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Battery Bars vs Braided Wire

Battery Bars vs Braided Wire

Old 04-25-2005, 06:45 PM
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Default Battery Bars vs Braided Wire

Back in the day, everyone used braids instead of battery bars.

Now, the people from Acer Racing say that braids are still better than battery bars: http://www.acerracing.com/wires.html

I find that it is much easier to assemble packs with the braids.

WHat do you use?
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Old 04-25-2005, 07:13 PM
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it should not be so hard to set up some equipment to test the resistance of different battery bars/braid,

it would make a good article for RC tech to see what is "actually" the best.
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Old 04-25-2005, 08:16 PM
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its been proven many times before that braids are better, but yet people still dont use them for some reason....
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Old 04-25-2005, 08:28 PM
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but does using braid allow more current flow from a 6cell pack? or it it already at its limit when using bars?
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Old 04-25-2005, 08:31 PM
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it's a marketing thing.... what looks cool....
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Old 04-25-2005, 08:42 PM
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Do braids give the same battery support that bars do? Or will it let the cells dangle between each other.
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Old 04-25-2005, 08:48 PM
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So instead of soldering my pigtails to battery bars it's better to do it directly to the cells?
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Old 04-25-2005, 08:54 PM
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Originally posted by Pro4Capece
Do braids give the same battery support that bars do? Or will it let the cells dangle between each other.
you shouldnt be relying on your bars to support the cells anyway. Thats what glue or shoe-goo is used for.

Rod M,
good point, but i would assume that bars are'nt the absolute limit because they do get hot when run in Mod. But this could also be because the cells are getting hot and transfers the heat to the bars.

Please dont get me wrong, i run bars myself, I'm just pointing out the facts.
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Old 04-25-2005, 08:56 PM
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Critics would say that its only a small difference in resistance, but people also forget to realise that when you're passing over 30amps through anything, small amounts of resistance equates to a fair amount of voltage drop.
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Old 04-25-2005, 08:56 PM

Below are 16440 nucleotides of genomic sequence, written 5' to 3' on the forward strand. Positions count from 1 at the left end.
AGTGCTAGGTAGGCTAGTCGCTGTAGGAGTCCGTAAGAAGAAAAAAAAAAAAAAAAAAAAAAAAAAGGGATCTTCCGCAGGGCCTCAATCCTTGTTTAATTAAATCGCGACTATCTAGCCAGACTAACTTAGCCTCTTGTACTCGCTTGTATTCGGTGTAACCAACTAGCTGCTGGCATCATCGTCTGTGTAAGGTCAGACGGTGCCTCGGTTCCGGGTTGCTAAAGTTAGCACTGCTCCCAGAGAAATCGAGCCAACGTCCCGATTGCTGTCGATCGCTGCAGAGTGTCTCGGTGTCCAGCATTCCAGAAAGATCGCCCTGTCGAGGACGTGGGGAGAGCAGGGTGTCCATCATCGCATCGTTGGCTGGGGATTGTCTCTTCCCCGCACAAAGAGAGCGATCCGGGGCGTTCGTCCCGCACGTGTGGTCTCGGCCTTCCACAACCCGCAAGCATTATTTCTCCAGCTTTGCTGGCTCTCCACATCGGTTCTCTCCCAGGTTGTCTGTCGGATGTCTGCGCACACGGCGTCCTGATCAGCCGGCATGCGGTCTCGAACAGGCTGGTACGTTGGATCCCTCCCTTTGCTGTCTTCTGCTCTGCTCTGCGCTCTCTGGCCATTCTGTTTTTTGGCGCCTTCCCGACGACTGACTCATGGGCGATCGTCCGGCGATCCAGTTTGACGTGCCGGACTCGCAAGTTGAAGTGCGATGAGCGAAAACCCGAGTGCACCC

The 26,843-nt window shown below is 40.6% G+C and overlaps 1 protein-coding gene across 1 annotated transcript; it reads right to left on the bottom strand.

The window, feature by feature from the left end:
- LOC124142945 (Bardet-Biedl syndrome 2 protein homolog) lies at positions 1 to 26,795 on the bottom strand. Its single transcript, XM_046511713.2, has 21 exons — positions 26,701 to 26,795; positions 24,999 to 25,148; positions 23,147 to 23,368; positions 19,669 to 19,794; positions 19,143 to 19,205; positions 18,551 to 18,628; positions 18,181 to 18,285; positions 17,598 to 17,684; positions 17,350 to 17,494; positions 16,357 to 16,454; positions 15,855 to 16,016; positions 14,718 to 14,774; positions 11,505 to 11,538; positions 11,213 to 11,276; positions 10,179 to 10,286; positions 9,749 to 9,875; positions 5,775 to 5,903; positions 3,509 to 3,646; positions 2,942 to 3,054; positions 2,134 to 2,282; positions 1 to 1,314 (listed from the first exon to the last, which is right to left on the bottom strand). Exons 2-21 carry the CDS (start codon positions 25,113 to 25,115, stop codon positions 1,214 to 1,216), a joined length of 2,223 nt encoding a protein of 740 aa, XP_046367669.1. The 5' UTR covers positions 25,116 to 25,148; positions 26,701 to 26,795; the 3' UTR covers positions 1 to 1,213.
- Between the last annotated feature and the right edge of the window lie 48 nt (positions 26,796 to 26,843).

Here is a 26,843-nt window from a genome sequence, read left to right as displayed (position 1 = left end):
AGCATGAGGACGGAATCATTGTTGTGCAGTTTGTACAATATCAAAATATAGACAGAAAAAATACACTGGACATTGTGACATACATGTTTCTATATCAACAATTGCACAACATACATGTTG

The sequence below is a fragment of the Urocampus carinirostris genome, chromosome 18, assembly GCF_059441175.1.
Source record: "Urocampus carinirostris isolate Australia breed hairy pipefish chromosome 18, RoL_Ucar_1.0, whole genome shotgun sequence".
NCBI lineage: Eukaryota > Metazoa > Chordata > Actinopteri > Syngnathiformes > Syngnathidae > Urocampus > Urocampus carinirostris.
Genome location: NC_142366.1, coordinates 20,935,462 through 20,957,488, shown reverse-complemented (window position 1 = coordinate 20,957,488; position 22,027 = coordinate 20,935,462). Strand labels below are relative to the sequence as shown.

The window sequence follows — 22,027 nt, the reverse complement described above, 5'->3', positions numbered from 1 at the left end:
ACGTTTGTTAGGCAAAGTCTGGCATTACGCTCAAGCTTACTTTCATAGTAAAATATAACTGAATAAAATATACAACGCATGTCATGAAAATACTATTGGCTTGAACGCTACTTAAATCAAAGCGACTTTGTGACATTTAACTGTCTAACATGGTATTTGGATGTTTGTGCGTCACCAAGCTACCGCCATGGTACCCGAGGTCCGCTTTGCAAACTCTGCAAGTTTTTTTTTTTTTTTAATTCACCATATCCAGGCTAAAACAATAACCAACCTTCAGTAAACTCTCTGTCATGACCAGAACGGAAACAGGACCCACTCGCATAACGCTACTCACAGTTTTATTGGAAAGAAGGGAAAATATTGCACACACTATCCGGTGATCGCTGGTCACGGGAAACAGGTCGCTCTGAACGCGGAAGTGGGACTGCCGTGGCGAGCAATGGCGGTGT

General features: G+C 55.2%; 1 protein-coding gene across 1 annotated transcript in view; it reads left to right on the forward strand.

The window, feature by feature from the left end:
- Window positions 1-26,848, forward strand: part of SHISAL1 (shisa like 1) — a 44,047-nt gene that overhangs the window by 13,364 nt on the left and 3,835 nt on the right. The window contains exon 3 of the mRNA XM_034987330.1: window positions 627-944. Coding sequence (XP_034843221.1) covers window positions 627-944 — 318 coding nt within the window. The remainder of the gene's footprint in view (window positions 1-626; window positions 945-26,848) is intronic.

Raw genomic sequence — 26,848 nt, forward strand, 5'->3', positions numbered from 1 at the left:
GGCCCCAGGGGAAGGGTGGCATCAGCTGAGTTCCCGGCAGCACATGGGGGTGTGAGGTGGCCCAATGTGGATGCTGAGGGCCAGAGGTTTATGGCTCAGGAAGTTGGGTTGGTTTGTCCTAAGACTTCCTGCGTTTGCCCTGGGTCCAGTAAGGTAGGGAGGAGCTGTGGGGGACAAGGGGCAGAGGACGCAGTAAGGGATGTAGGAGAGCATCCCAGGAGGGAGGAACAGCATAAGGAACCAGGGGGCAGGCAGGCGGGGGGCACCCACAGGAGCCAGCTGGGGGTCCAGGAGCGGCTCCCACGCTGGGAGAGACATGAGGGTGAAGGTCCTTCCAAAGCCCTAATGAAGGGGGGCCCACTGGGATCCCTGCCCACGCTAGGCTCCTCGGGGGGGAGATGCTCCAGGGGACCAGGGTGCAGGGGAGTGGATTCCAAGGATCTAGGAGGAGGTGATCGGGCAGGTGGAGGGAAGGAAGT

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Given the same material used and identical mass of metal in the bar or wire, there should be zero difference in the conductivity between wire or bar.
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Old 04-25-2005, 09:00 PM
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Would be great if someone did a test....im interested to see if there's any difference...
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Old 04-25-2005, 09:04 PM
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i tried using braid a few years ago to make a battery pack. it was braided copper. it worked like a desoldering braid. as soon as you touch the solder to the braid, the solder would go up the braid. then it became solid solder and braid. at this point i guess it matters more which type of solder you use. now i only use trinity or orion copper bars. no coating. its easier.
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Old 04-25-2005, 09:12 PM
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Originally posted by nam_tc3
Would be great if someone did a test....im interested to see if there's any difference...
There would be no difference if both the wire tested and the bar contain the exact same amount of metal.

The difference would be that in high-amperage situations, higher than what we see in RC (Aircraft for example), solid connections are preferable to wire. (Or at least super-thick gauge wire).
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Old 04-25-2005, 09:25 PM
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Originally posted by nam_tc3
you shouldnt be relying on your bars to support the cells anyway. Thats what glue or shoe-goo is used for.

Actually, shoe-goo and glue are not good ideas for building batteries. The cells get hotter. It is harder to make the pack fit in a tight chassis. If you need to dissasemble the pack, the shrink wrap is ruined. When have you ever seen a pro using glue to keep his (or her) cells in-line?
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Old 04-25-2005, 09:45 PM
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Originally posted by Pro4Capece
Actually, shoe-goo and glue are not good ideas for building batteries. The cells get hotter. It is harder to make the pack fit in a tight chassis. If you need to dissasemble the pack, the shrink wrap is ruined. When have you ever seen a pro using glue to keep his (or her) cells in-line?
thats why many people use an extra peice of shrink wrap over the initial peice that has the bateery label stuck on it...so if you need to rebuild, just cut the outer shrinkwrap, and viola, a new looking cell with battery label intact
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